'We must fine-tune the wording': AIM weighs in on Copyright Directive debate

'We must fine-tune the wording': AIM weighs in on Copyright Directive debate

The Association Of Independent Music (AIM) has weighed in on the current Copyright Directive dispute.

Last week, a statement signed by music bodies ICMP, IFPI and IMPALA said the current draft no longer met the original objectives and should no longer proceed in its current form.

The UK Council of Music Makers (CMM), comprising BASCA, Featured Artists Coalition, Music Managers Forum, MPG and the Musicians' Union, then hit back at those claims in an open letter.

IMPALA executive chair Helen Smith clarified that the organisation fully supports the Directive, "subject to the fixes that are still needed to the text". “We are raising the alarm about the text on the member states’ table, which has fundamental problems," she said. "Urgent action is needed to move forward with a text that achieves its original purpose."

"The recipe still has some holes in it and they need to be fixed before the cake can go in the oven. IMPALA continues to make constructive proposals in this regard. We have backed this proposal from the very beginning, but our support is not at any price." 

The recipe still has some holes in it and they need to be fixed before the cake can go in the oven

Helen Smith

Impala

AIM has now added its voice to the debate, arguing: "It is critical not to allow the debate on some of the details to derail the overall intention of the legislation and we must fine-tune the wording to ensure it achieves what it was intended to do."

The full statement from AIM CEO Paul Pacifico reads as follows: "As we enter the final stages of debate around the proposed new European Copyright Directive, the temperature is rising as everyone involved is concerned to ensure that their particular priorities are not overlooked - and understandably so. 

"At this stage, it is critical not to allow the debate on some of the details to derail the overall intention of the legislation and we must fine-tune the wording to ensure it achieves what it was intended to do.

"Our feeling is that we are largely there and that some important tweaks would deliver those results.

"The online world stands to gain from this legislation and the commercial voices within the independent music community stand with the aim of wanting to see the right balance achieved between Big Tech and the creative community.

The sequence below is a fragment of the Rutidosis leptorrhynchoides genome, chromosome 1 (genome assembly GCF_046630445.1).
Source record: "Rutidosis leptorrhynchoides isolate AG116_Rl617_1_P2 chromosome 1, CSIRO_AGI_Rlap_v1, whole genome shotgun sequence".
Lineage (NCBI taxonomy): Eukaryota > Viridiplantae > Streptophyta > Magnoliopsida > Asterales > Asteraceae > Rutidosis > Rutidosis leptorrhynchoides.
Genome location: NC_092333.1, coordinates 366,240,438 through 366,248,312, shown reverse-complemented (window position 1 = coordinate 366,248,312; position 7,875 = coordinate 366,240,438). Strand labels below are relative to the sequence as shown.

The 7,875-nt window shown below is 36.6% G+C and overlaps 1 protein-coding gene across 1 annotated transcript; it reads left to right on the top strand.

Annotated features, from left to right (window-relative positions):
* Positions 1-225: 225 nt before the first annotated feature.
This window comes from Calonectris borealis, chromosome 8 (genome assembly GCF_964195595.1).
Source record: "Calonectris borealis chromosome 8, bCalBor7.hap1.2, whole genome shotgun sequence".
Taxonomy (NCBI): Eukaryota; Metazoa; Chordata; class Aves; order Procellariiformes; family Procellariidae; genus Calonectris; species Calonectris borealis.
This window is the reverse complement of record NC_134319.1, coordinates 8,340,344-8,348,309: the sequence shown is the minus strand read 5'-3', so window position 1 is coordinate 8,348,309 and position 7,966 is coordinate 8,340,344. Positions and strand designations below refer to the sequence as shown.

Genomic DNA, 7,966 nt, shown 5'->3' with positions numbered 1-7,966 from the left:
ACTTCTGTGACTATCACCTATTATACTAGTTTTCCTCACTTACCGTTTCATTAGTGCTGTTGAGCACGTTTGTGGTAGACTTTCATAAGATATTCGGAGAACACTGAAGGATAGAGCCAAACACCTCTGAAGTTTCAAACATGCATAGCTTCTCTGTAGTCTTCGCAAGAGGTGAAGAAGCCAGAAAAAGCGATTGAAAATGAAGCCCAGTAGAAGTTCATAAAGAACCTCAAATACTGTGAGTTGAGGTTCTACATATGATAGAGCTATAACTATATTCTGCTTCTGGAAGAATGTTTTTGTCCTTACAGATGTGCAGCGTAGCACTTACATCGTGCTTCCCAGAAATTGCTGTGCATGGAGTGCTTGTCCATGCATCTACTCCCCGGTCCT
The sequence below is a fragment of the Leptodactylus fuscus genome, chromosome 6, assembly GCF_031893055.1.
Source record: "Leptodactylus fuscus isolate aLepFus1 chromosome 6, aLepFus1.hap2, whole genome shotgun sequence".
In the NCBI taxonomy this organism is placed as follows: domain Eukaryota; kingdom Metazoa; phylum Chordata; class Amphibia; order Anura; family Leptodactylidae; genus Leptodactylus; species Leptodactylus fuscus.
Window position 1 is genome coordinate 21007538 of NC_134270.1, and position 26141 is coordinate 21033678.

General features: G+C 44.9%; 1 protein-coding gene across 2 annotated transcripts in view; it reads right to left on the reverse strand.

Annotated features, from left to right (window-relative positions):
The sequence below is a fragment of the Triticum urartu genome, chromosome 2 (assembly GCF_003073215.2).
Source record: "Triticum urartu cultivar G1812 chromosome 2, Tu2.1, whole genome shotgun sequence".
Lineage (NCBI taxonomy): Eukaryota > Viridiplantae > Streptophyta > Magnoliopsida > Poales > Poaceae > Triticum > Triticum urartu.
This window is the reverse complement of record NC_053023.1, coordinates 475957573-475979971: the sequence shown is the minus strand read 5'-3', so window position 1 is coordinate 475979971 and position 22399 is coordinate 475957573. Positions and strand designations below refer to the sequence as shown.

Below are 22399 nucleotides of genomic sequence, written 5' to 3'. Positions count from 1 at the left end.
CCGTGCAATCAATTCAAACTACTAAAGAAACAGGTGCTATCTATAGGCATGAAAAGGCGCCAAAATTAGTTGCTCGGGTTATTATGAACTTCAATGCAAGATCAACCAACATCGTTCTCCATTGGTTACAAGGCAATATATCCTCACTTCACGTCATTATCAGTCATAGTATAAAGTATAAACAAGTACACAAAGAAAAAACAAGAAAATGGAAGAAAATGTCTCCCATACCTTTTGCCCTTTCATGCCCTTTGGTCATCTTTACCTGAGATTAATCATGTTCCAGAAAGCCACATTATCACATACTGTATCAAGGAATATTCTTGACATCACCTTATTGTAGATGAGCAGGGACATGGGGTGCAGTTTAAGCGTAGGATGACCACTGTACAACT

"The commercial partners within the independent music community have consistently gone the extra mile for their creative partners, unilaterally publishing the Fair Digital Deals Declaration long before the copyright directive was opened to ensure artists got better deals and shared in the success of the market. Throughout the debates on copyright the independents have also supported the principles of the performer provisions on transparency and remuneration in articles 14-16 in addition to fighting hard to make sure the right balance is struck in article 13.

"We have always stood up for doing the right thing and in this moment of intense pressure, that has not changed.

"If there is legitimate debate to be had to tweak wording in the legislation to optimise its outcomes and avoid negative and unintended consequences, we should be able to have that debate in good faith. If in the face of the unprecedented lobbying campaign by Big Tech, the Directive has been diluted or distorted to an unaceptable degree, then that too should be open to debate and question.

"AIM’s community of independent artists and commercial partners undoubtedly wants to see the Copyright Directive adopted - but with the right provisions that achieve the mandate originally set out. It cannot be a Directive for the sake of a Directive and one that undermines, rather than supports the creative and cultural sector in the digital age.

"Getting the Directive right is crucial to this and to push the Directive through without taking the opportunity to ensure it is fit for purpose undermines this unique moment for our voice to be heard in this David and Goliath struggle against the purely commercial interests of Big Tech who continue to use the absurd argument that undermining creator rights will somehow lead to creators being better protected and paid.”

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